Cicero and Horace, in the first century BC, were the first theorists who distinguished between a sense-for-sense translation, and a word-for-word translation. Their comments on translation still have profound effects on current translation theory. Great modern figures of literary translation have included Vladimir Nabokov, who translated many of his own works into English and attacked other writers for their unfaithfulness to the literal sense of words, and Walter Benjamin, who—in The Task of the Translator—presented stylistic concerns wherein he postulates that, by definition, a literary translation produces deformations and misunderstandings of the original text.

However brilliant these men were, the average person does not concern himself daily with translation theory nor gets over-the-top excited to read a book on it. Therefore, I viewed with great excitement the release of David Bellos’s book Is that a Fish in Your Ear? Translation and the Meaning of Everything (Faber & Faber, 2011). It appeared that the book would treat the sometimes tedious subject of translation theory in a light and humorous manner. Adam Thirlwell, in his New York Times review of the book, aptly stated that “The theory of translation is very rarely—how to put this?—comical.”

And coming from the synopsis of the novel on the publisher’s website: “Is That a Fish in Your Ear? ranges across the whole of human experience, from foreign films to philosophy, to show why translation is at the heart of what we do and who we are. What's the difference between translating unprepared natural speech, and translating Madame Bovary? How do you translate a joke? What's the difference between a native tongue and a learned one? Can you translate between any pair of languages, or only between some? What really goes on when world leaders speak at the UN? Can machines ever replace human translators, and if not, why? The biggest question is how do we ever really know that we've grasped what anybody else says - in our own language or in another?”

The title of the book is an allusion to Douglas Adam’s popular novel The Hitchhiker’s Guide to the Galaxy, in which a Babel fish (a small, yellow, leech-like fish) can be inserted into the ear and acts as a universal translator, instantaneously translating from any spoken language to another. This is the same concept behind the alien devices inserted into the Earthlings in the Danish film, Rejsen til Saturn (The Trip to Saturn). There are countless other examples of television shows, films, and novels dealing with cultural clash due to translation problems. So, besides the infusion of the problems of translation into popular culture, will the average person care about translation theory? Well, they should.

For example, many students use Google Translate, a very popular free translation service that provides “instant” translations between (at the moment of publication) 58 different languages. The site’s stated goal is to “make information universally accessible and useful, regardless of the language in which it’s written.” It’s a noble goal indeed. But how does it work?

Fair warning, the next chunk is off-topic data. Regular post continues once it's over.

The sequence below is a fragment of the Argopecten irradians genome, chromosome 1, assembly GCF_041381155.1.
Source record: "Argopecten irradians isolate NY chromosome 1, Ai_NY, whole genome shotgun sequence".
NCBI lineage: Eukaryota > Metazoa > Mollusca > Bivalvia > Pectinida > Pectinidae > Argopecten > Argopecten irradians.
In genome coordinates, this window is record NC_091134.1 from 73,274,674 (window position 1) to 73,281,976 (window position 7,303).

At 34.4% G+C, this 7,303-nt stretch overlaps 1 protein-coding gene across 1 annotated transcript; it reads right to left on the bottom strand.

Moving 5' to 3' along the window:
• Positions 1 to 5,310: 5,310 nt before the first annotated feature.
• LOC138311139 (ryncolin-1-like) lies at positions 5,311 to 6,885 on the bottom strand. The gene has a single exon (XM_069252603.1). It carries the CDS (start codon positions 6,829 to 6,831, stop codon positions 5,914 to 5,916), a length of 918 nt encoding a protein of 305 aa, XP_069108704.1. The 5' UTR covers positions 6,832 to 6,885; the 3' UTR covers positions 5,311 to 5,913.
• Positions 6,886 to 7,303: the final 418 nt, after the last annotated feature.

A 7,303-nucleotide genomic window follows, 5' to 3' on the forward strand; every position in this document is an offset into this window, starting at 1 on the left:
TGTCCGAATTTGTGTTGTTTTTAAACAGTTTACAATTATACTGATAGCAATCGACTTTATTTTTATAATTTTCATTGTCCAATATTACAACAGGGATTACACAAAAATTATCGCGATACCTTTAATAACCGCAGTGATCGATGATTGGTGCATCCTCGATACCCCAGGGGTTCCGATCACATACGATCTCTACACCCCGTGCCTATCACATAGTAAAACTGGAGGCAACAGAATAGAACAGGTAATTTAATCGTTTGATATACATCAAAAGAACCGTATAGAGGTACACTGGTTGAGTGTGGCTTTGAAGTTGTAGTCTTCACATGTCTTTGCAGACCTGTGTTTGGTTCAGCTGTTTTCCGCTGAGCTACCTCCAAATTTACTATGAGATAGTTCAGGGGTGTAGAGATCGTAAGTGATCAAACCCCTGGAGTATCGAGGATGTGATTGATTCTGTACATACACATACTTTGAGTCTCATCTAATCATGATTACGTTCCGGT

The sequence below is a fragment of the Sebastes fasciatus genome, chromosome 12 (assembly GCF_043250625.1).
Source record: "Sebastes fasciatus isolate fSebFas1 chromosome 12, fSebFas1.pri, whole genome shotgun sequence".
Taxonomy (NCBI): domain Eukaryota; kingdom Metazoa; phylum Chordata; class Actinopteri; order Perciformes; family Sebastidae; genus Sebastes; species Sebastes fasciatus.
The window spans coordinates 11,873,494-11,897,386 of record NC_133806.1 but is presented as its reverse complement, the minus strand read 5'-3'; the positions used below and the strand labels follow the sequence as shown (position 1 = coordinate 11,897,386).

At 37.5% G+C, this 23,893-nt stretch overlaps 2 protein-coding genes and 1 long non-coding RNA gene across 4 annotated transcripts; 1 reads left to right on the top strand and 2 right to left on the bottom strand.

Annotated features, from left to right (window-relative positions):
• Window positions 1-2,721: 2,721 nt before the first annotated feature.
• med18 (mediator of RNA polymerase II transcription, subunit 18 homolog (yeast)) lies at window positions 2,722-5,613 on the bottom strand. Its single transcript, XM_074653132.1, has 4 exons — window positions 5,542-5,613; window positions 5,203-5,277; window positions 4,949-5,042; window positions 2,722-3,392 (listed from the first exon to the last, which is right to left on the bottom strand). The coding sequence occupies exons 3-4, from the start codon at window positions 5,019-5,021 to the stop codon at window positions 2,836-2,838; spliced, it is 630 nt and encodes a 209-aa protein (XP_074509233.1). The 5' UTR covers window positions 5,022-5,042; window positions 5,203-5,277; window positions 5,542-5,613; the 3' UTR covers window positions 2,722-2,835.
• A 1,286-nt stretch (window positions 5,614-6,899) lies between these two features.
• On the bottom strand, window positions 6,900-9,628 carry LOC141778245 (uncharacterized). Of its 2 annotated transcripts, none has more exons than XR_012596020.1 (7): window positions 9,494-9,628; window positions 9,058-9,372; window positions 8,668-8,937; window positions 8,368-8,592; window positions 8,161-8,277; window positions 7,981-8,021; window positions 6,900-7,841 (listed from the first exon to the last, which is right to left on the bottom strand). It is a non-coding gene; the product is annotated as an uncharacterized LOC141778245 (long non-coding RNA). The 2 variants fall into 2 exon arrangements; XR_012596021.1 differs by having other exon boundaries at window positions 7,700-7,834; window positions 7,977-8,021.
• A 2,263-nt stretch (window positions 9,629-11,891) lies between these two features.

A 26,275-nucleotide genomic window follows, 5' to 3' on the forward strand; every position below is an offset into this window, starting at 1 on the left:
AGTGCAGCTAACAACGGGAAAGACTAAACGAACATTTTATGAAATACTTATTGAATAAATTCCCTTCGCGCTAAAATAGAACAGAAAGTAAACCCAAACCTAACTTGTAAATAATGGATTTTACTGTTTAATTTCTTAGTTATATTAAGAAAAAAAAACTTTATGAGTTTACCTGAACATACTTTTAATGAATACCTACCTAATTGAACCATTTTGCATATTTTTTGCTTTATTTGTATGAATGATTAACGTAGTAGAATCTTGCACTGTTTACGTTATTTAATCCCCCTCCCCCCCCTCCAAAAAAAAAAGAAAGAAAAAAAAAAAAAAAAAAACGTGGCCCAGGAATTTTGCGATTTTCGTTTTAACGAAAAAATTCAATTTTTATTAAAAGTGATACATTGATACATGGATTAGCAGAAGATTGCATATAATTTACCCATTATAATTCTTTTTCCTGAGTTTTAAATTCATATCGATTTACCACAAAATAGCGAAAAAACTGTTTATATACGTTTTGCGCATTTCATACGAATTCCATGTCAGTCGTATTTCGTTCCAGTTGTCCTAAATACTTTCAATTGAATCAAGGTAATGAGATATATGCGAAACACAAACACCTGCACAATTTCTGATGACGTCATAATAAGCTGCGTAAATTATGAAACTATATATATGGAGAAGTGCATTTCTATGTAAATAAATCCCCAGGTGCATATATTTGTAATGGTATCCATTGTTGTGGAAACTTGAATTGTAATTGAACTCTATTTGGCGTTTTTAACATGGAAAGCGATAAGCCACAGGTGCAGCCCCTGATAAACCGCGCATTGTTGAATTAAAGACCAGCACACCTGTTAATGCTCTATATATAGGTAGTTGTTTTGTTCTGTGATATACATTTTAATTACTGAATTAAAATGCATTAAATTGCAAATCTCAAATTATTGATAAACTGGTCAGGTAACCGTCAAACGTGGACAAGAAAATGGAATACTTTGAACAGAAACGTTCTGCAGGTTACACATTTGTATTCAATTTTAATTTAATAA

According to the site, when generating a translation, it searches for patterns across millions of documents that it has access to. It then tries to detect patterns in documents that have already been translated by human translators, and guesses what the appropriate translation should be. It is not an exact science. The more documents that Google Translate can analyze and has access to, the better the translation quality will be. Of course, the makers of Google Translate recognize the problems with machine translation and allows you to click on individual words and select from a drop-down menu a better translation.

Yahoo has a similar service, called Babel Fish (yes, that too is named after Douglas Adam’s creation). Its website gives a much more obscure explanation of how it works, but it must be assumed that it’s run in a very similar way. Finally, Facebook has a Translations application that allows for individuals to help translate the website text and phrases with the goal of translating it into every major language on earth. (To learn about the science behind machine translation, check out the Machine Translation Archive and the Statistical Machine Translation.)

While tech companies are approaching machine translation very seriously, there is no reason it shouldn’t be fun for the rest of us. And that’s what David Bellos is trying to make it with his novel. In fact, there is even a short animation of Is That a Fish in Your Ear? If it’s any indicator of the novel itself, it looks to be a humorous read.